One product of this union, a song called ‘Sinners’, was inspired by vice and hedonism – surprisingly, not something found in abundance while on the road with The Libs. “I was kinda thinking it was gonna be this crazy drug-fueled hell ride through the streets of England, but actually we just kinda stayed up all night playing guitar and singing,” Barns admits. “I’d go to bed and Gary, the drummer, would be knocking on my bunk like, ‘Barns! Barns! Get up, we’re watching Footloose!’”
With sketches for his debut album firmly in mind (“I think I’m gonna go for something quite lo-fi, a little bit rough around the edges,” he says, citing The Strokes’ ‘Is This It’ as sonic inspiration) and a busy summer of international festivals ahead, Barns remains steadfast in his motivation, unthreatened by something as trivial as a sore throat. Is it all just too good to be true?
“Sometimes I have a little existential crisis where I wonder if it’s all a dream and I’m gonna wake up on an operating table or something,” he shudders. “Or everyone at the label is gonna pop out of a cupboard and be like, ‘Ha! I can’t believe you fell for that! Get back to your job at Currys!’”
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Words: Simon Harper
Photography: Katherine Squier
For a while there, it seemed as though we'd lost Embers.
The band had a largely silent 2016, spending their time focussing on new material and re-gaining their focus and gaining new drummer Daniel Houghton.
Now able to look ahead with confidence, Embers are set to push forward this year – and their new release looks rather special.
'Signs' will be released digitally on March 13th, and it's a powerful return with Embers once again finding the balance between stunning post-rock and taut, personal songwriting.
Operating independently, the band shot a video in their rehearsal room, and it's an intimate insight into their working methods.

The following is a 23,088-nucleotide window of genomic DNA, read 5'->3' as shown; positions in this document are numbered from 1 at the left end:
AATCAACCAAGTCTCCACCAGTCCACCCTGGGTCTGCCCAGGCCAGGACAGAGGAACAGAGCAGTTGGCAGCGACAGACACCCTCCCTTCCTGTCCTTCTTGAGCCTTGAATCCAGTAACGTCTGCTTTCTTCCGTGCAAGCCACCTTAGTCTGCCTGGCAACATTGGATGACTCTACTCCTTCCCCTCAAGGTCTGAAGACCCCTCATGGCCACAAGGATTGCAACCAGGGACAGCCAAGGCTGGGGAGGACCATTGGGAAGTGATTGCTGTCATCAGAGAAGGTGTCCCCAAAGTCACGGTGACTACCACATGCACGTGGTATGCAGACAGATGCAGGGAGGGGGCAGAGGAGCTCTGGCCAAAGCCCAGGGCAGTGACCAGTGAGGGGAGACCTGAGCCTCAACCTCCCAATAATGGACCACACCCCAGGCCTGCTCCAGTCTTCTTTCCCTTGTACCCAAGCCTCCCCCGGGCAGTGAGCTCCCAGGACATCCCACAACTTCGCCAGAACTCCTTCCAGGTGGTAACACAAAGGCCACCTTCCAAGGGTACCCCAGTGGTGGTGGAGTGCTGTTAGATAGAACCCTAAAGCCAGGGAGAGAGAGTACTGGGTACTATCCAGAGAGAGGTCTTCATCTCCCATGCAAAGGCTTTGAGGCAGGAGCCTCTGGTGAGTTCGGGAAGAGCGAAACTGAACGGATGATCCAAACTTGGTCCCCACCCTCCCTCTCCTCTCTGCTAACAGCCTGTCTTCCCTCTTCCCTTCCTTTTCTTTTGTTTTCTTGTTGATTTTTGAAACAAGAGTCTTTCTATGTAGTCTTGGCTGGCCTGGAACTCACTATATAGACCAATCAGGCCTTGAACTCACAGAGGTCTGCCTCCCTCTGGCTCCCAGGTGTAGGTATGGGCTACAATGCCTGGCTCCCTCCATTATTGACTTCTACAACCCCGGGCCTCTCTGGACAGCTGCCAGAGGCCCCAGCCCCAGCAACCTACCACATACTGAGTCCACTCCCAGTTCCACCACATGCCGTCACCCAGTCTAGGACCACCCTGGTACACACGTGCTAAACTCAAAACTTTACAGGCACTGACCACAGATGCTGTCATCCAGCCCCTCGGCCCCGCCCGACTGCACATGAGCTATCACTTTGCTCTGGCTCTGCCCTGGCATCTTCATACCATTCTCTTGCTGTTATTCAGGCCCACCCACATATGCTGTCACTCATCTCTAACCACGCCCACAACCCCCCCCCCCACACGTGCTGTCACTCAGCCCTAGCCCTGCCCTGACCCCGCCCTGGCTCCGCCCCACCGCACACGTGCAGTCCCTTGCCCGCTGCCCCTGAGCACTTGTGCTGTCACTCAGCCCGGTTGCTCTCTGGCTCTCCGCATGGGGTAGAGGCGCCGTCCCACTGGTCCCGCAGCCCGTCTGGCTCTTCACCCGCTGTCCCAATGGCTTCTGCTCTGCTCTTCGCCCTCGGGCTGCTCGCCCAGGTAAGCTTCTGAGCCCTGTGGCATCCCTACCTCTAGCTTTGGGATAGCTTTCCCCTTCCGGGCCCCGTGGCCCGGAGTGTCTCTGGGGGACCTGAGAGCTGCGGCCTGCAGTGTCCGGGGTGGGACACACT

Tune in now.
Catch Embers supporting Clock Opera at Manchester's Night & Day Cafe on March 1st.
William Shakespeare's words have a music all of their own, a melody that is interpreted and reinterpreted by each passing generation.
A new compilation aims to make these words sing, with 'The Food Of Love Project' due to emerge on February 20th (order LINK.)
The album features a plethora of different artists, each able to re-work the material as they see fit. To close the album, Autolycus Records have selected an ambient folk adaptation of 'Lawn As White As Driven Snow (A Winter’s Tale)' by David Thomas Broughton.
It's a stark, affecting rendition, with Broughton applying his usual level of exactness to the recording. He explains:
"Getting into it proved a challenge. I researched and practiced the melody. I tend to build tracks in single takes, noodling on the theme, devoid of academic faculties, relying on emotional instinct. That said, I tried to understand Autolycus. I've a habit of sensing melancholy in everything. The lines "come buy…" play sadly in the melody."
"Autolyctus is regretful for being a shithead character, isn't he? I don't know. I'm not one for consolidating ideas, my process is accidental, happy or not. I was won over by the cadence, and grew to relish lines like 'pins and poking sticks’.”